Using the contact cement adhesive, it's wise to premeasure and precut all pieces prior to installation. Once you put a tile in place, it's there. You won't get it back up without destroying the tile. We followed the instructions to the letter, but more curing time worked better for the tile adhesive. Instructions say 45 minutes, but we left it down for an hour prior to installing the tile. The thinner you put down the adhesive, the better (and more uniform) it dries.

In terms of the grout, I was very careful to work in small sections and make certain the grout was applied at 45 degree angles to the edges in order to work it into the grooves thorougly. While I did one or two tiles at a time, I had a 5 gal. bucket filled halfway with water and my cleaning sponge at hand at all times. Keeping the water clean helps prevent the "film" that can develop. The sponge wasn't wet, but it wasn't rung dry either. After the tile grout was cleaned off of the tile, I'd wet my finger and smooth the grout. Not one single pinhole!

We've dropped a number of different things on the tile and nothing has damaged it or the grout. To make the floor easier to clean, I would recommend applying enough grout to bring it close to the top of the tiles, as a recessed grout surface is harder to clean and maintain.

One last note: While this is a great flooring product, it's not recommended for use on walls - especially in bathrooms or where the environment is damp.

Hope this helps!
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Old 05-31-2010, 09:56 AM   #25
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Hey aspire,

Just wondering what contact cement you used to set the adhesive? Duraset 100 is Congoleum's adhesive but is not a contact cement.

From the Congoleum Installation guide:
Quote:
Use Congoleum DS100 DuraSet Adhesive, for all approved
floor and wall applications. Set tiles and planks into tacky dry
adhesive for floor applications and semi tacky dry adhesive
for wall applications.
Also, you state that it is not recommended for wall use. I would elaborate on that; it is not suitable for use on a wall in a shower/bath area. It is, however, recommended as a backsplash option by Congoleum.

From their brochure:

Quote:
DuraCeramic Options is a floor and wall tile with
embossed lines through the center of the tile in both directions.
Glad you ended up with a nice looking floor, I love DuraCeramic as an alternative to ceramic tile and have used it personally. We probably sell/install in the area of 500-1000 sft of Duraceramic / month which makes it our fourth most popular kitchen option, though it is catching up to some of the others!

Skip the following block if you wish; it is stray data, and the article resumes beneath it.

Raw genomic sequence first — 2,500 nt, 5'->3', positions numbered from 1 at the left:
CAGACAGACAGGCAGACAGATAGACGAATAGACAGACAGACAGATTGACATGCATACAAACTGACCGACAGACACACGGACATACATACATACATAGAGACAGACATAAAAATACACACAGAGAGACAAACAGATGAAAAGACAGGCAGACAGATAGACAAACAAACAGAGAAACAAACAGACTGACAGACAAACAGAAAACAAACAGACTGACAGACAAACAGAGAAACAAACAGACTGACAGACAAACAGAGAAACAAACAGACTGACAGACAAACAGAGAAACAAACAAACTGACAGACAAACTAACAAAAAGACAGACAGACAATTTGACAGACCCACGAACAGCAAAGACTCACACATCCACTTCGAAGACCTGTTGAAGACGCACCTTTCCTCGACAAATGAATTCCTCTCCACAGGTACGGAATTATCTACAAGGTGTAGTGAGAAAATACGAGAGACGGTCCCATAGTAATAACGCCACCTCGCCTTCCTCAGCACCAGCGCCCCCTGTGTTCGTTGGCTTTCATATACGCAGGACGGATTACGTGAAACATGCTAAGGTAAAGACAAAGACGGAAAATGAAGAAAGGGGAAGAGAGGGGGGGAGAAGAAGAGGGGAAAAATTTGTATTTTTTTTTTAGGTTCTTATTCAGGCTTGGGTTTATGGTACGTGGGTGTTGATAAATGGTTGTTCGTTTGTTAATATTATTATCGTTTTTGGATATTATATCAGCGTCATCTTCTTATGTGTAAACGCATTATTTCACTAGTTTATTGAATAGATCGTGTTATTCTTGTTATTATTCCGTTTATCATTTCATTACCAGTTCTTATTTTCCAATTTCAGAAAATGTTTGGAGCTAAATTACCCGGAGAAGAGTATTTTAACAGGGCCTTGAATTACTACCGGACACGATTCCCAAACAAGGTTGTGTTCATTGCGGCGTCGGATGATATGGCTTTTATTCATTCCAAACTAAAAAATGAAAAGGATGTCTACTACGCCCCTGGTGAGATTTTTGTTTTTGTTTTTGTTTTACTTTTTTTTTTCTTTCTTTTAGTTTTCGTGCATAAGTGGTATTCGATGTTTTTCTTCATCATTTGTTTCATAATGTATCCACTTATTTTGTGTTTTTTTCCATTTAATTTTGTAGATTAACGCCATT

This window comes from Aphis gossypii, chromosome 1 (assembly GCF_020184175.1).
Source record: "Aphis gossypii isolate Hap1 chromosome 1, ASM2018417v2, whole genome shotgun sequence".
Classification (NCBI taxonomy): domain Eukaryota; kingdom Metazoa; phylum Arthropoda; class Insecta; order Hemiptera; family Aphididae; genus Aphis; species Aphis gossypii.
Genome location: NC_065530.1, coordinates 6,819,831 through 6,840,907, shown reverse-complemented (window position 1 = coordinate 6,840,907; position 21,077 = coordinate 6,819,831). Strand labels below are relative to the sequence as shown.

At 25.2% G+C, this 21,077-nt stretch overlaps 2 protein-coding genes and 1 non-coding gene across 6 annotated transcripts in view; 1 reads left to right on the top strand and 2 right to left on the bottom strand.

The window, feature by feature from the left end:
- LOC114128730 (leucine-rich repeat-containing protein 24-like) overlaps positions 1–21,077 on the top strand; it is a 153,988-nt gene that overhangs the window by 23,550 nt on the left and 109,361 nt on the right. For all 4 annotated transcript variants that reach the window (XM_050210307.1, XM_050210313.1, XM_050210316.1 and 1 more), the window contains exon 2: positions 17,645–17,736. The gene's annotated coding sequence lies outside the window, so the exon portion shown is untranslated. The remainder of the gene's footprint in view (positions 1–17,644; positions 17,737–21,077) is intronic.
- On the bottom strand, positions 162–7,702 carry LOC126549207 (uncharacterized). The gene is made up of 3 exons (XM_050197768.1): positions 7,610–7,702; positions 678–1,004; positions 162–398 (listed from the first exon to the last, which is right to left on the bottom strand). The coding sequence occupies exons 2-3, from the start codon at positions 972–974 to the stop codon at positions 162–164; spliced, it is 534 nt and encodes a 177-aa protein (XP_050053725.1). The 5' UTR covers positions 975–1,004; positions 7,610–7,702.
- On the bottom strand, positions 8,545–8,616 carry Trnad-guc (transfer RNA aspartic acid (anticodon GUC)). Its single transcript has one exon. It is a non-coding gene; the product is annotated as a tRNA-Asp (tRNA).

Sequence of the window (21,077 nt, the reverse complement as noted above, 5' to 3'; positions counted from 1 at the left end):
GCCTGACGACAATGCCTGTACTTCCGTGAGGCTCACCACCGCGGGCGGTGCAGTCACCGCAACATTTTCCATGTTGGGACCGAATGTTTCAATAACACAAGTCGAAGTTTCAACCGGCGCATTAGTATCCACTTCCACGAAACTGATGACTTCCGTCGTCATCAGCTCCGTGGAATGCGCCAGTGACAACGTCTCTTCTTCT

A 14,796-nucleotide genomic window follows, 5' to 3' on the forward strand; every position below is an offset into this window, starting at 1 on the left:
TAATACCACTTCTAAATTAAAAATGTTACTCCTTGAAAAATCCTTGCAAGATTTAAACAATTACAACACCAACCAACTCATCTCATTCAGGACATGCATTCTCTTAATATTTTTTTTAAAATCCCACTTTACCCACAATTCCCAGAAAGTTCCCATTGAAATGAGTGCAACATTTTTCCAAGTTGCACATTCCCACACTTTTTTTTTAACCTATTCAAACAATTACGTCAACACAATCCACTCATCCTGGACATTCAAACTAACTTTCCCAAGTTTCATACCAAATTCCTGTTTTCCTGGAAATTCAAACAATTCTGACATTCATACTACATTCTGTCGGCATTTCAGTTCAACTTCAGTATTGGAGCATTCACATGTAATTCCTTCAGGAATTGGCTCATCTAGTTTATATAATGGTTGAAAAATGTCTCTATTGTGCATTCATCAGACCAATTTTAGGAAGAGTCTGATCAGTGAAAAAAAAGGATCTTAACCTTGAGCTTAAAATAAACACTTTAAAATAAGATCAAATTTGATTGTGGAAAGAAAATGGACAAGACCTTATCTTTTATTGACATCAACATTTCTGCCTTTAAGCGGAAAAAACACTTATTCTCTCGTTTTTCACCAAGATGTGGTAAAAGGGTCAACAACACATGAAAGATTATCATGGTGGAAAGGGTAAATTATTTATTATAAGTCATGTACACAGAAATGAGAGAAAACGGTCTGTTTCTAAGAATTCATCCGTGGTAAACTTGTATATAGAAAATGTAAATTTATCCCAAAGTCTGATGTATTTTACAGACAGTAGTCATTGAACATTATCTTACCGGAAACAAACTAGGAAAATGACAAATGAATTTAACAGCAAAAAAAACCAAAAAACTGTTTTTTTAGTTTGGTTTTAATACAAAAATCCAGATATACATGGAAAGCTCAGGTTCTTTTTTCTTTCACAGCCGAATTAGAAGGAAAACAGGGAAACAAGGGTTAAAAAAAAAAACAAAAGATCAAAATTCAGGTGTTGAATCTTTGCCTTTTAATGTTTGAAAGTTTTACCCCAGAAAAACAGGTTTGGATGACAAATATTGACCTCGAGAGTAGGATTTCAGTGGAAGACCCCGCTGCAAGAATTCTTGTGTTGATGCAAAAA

Keep on truckin'
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Old 05-31-2010, 11:23 AM   #26
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I did use the Duraset adhesive. When it gets "tacky" it may as well be a contact cement because once the tile is placed, it is virtually impossible to remove it without damaging the tile.

When we did our bathroom (the smallest of the two projects) we premeasured and precut every single tile. That was a real payoff!

Once complete, we began following the to the letter, which was definitely the way to go. But, as in any job, don't get in a hurry and do the job right or don't do it at all!

You are correct in acceptable use for walls, but I would not use this in a shower or exterior setting.

All things considered, I'd have to give this product a 9.9 out of 10!
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Old 09-24-2010, 11:22 AM   #27
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I'm a (female) Structural Engineer and installed the product, Duraceramic, myself in my kitchen about 4 years ago. I have a decent sized kitchen, a husband and 2 boys. Before installing it, I did some research and comparisons. First of all, there are NO perfect products out there. However, you have to pick the product that suits your criteria and lifestyle. Color selection and installation is a key factor. I have 1- 1/4 inch subfloor because when the house was built, I thought I might install a ceramic tile floor in the future. I chose a beige earthtone color. Yes, it hides dirt and scratches. My husband won't take off his shoes (with taps no doubt) and he's hardddd on shoes and my floor. My walls are a 'cappachino?" color. The tiles butt joints so no grouting. I did that intentionally. Where the joints butt, I used a clear sealer as recommended by Congoleum. Currently, I have some scratches on my floor due to moving chairs as well as from the taps on my husband's shoes. I have a couple of dents from knives dropping.. Overall, the floor has held up well. My only concern is when I want to take it up.
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Old 09-24-2010, 11:26 AM   #28
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I didn't use it on my walls. I just chose a wall color that would compliment the color chosen for the Duraceramic floor.
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Old 01-27-2011, 02:00 PM   #29
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My duraceramic has been installed for 3 years, in a heavy foot traffic kitchen with kids and dogs. I have only on scratch, and no chips tiles despite many items dropped on the floor. Overall, I am happy with the floor, but what is driving me crazy is the grout. It was a light beige color, now it just looks grey and dingy, and I have tried everything to clean it with no success. Any suggestions would be appreciated. I am considering removing all the grout and starting over....
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Old 01-27-2011, 02:31 PM   #30
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I have this floor product. I have bone grout amd am noticing the same thing. So much for their claims of not having to seal the grout.